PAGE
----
Let me introduce a few new friends living in my room:
He has been with me for about a month now, already gave me basil pesto, and changes every day, it’s extraordinary. A few days of lower temperatures made his leaves go all grey, so I took him in for now.
According to the ethnobotanist Timothy Plowman, “When you say the names of the plants, you say the names of the gods.” Turns out that my memory is having a hard time with the names of the gods, but you live and learn. In the same chapter of One River, Plowman expressed his doubts about the studies of plants responding to music and human voices: “Why would a plant give a shit about Mozart? And even if it did, why should that impress us? I mean, they can eat light. Isn’t that enough?”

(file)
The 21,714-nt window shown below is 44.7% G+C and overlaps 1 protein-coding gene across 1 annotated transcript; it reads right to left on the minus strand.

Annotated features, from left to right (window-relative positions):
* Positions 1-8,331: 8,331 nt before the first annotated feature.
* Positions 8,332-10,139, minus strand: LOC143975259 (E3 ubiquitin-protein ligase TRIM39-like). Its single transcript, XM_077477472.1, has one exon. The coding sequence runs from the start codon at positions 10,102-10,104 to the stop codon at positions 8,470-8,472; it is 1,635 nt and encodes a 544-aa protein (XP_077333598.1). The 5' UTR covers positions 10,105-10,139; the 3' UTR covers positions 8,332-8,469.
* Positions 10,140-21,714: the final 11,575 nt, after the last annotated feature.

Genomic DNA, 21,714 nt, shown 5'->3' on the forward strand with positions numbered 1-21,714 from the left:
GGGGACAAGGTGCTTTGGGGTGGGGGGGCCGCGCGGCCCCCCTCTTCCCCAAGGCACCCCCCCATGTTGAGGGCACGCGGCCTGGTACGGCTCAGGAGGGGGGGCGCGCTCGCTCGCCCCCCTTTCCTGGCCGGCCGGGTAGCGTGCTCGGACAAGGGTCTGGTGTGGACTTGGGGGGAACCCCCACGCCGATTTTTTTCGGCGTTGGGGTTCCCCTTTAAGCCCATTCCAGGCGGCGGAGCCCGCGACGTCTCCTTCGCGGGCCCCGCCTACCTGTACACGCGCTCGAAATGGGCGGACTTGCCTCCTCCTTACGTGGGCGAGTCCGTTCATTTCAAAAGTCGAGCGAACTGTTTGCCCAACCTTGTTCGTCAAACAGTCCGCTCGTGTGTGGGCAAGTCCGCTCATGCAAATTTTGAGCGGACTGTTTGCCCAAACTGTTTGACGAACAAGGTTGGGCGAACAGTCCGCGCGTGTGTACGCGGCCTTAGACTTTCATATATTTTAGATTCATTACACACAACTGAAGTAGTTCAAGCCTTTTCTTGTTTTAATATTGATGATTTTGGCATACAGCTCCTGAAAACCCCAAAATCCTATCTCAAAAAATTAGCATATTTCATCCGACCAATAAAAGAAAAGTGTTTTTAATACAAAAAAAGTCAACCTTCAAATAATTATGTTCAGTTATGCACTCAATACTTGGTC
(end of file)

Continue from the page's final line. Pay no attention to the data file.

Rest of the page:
Corn (Zea mays) is one of the Three Sisters, i.e. the three main agricultural crops of some Native American groups, also including winder squash (Cucurbita) and climbing beans (Phaseolus acutifolius or vulgaris). There’s an intricate story of why the corn doll has no face, but story-telling isn’t traditionally done in writing, so I couldn’t do it justice here.
Professor E shared a wonderful, anonymous quote with us during the first week of lectures:
“Humankind, despite its artistic abilities, sophistication and accomplishments, owes its existence to a six-inch layer of farmable soil—and the fact that it rains!” – I wonder whether he too got it from the World of Hope! website.